How we used fast, reliable automated tests at The Travel Corporation
|Of which UI tests||1169|
|Execution time in CI||20 minutes CPU time, with paralellisation 12 minutes in real time|
|Execution time on a typical development laptop||10 minutes|
|Production releases over last 6 months||56|
Test automation is something that Featurists have been doing for a very long time now so it was natural for us to begin our project with this approach. What surprised us in the end was how it enabled us to manage such a large project, and make so many releases, with so few development and test staff.
Our focus here was on two main elements of automated testing: end to end integration testing and test performance.
We saw the advantages of testing features end to end in a realistic runtime architecture: our specifications were largely written in terms of end-user behaviour, not internal functionality, this gave us the scope and confidence to perform large refactorings without requiring corresponding changes to our tests. When a test failed, it was frequently because the application’s user-visible behaviour had changed, not because the implementation had changed.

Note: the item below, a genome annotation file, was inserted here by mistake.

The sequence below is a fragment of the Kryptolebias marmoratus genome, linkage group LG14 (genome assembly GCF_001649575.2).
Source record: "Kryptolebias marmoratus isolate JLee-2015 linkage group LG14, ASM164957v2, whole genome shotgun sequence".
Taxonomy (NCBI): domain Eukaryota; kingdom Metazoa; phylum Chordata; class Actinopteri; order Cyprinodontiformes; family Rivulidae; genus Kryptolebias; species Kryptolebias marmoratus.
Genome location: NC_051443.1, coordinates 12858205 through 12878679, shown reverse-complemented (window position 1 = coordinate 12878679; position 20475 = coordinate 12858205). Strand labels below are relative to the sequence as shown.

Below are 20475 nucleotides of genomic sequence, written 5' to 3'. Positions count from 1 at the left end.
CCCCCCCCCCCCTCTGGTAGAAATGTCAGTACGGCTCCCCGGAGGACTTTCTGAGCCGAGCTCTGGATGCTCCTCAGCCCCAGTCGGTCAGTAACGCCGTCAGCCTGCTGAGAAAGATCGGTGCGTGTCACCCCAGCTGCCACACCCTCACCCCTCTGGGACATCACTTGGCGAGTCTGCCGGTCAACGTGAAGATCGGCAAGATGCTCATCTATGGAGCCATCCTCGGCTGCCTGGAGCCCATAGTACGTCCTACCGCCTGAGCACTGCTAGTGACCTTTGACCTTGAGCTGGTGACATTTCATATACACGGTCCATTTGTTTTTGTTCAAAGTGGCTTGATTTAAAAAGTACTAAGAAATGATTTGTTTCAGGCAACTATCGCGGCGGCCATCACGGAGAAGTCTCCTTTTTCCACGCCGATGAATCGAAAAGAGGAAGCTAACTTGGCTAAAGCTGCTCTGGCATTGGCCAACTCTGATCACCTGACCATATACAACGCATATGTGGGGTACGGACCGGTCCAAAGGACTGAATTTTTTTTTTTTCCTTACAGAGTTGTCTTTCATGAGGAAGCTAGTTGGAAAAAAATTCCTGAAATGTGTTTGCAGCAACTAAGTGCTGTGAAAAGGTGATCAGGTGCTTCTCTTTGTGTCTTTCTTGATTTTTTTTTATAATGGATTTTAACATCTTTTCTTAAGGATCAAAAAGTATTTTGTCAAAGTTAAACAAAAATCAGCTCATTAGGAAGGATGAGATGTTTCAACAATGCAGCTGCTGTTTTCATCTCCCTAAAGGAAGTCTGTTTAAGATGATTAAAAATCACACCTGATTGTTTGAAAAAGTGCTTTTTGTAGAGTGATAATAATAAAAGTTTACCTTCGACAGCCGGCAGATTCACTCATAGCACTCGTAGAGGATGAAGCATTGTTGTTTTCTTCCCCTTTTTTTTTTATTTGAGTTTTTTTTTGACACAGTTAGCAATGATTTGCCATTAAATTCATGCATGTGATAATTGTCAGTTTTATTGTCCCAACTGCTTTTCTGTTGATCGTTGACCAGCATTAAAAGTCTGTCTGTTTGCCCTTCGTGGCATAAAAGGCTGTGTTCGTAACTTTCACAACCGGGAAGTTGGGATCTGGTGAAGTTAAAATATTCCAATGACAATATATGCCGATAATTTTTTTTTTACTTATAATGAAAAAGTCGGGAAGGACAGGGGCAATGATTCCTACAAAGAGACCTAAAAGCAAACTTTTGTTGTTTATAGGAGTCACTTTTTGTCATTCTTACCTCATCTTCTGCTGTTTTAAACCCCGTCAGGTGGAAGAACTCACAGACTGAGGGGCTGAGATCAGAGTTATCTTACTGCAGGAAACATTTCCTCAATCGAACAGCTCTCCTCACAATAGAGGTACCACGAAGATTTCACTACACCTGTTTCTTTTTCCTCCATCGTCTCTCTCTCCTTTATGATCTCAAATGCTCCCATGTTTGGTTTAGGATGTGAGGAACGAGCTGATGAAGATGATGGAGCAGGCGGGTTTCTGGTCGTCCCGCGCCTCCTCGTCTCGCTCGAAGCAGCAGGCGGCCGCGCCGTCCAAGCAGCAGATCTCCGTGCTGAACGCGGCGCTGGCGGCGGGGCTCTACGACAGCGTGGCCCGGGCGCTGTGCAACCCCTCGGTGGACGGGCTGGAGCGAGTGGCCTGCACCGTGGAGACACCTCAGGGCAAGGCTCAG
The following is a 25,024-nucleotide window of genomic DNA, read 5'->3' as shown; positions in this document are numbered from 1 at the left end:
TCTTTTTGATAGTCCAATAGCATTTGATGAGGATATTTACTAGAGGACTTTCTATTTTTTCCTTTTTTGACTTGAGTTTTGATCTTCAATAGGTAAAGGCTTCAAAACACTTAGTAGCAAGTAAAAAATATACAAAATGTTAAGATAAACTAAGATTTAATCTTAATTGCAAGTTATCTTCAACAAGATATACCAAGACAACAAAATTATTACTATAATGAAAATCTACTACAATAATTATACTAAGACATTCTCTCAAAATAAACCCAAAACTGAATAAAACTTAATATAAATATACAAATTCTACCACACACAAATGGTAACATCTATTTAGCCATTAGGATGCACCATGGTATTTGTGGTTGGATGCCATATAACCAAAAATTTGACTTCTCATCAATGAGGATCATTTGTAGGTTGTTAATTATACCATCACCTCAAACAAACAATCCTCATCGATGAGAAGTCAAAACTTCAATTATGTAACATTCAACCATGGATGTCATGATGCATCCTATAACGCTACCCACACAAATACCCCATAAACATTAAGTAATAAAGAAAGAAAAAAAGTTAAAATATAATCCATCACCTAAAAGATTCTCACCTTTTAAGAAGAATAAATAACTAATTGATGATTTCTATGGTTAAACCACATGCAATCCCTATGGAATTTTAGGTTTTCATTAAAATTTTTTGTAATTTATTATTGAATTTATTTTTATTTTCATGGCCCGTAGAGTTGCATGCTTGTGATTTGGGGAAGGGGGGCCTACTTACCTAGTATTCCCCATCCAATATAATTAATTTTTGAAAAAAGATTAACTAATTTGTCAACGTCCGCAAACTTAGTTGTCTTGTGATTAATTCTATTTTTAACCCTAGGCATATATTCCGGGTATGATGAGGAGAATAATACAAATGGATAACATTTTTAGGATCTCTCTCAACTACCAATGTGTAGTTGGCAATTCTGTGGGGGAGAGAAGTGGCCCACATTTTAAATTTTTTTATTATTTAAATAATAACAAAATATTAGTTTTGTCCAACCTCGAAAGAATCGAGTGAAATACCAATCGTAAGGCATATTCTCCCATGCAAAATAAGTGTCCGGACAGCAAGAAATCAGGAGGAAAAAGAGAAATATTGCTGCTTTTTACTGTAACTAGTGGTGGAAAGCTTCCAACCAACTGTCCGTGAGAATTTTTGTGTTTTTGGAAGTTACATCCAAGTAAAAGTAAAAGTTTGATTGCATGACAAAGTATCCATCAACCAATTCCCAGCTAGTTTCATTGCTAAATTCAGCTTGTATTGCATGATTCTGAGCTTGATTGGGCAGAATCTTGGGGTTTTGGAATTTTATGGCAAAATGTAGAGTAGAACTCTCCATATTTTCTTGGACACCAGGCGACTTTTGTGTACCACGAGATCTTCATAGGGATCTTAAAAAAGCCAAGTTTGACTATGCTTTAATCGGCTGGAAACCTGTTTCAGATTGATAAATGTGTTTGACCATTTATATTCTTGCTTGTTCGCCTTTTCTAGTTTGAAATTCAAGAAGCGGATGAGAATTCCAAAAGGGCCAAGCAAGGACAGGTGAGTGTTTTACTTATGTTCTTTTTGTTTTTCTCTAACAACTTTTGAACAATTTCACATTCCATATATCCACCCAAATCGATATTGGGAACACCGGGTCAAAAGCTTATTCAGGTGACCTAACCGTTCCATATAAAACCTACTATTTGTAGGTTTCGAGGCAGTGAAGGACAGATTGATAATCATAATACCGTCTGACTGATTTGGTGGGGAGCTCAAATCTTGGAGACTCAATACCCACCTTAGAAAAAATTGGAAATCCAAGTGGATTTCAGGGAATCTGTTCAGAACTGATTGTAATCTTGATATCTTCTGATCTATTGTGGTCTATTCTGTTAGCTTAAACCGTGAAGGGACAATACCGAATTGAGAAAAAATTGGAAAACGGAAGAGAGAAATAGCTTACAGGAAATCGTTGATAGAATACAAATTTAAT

The other aspect we took seriously was test performance. We’ve been in situations where we’ve waited hours for flakey tests to tell us if we can deploy or not, and none of us wanted to be back there again. We were careful to ensure that we had good fast mocks, and that our tests weren’t doing more than they had to. More significantly, with the amount of UI we were building, we had developed technologies that gave us an edge on fast, reliable UI testing like Browser Monkey and techniques like running tests inside Electron to allow us to run the UI and the backend in the same test and debugging environment.
The tests afforded us a reliable development velocity and stable codebase. While it’s hard to say we didn’t have production issues, the tests did give the team the mental space to concentrate on solving the real problems and challenges TravCorp presented us.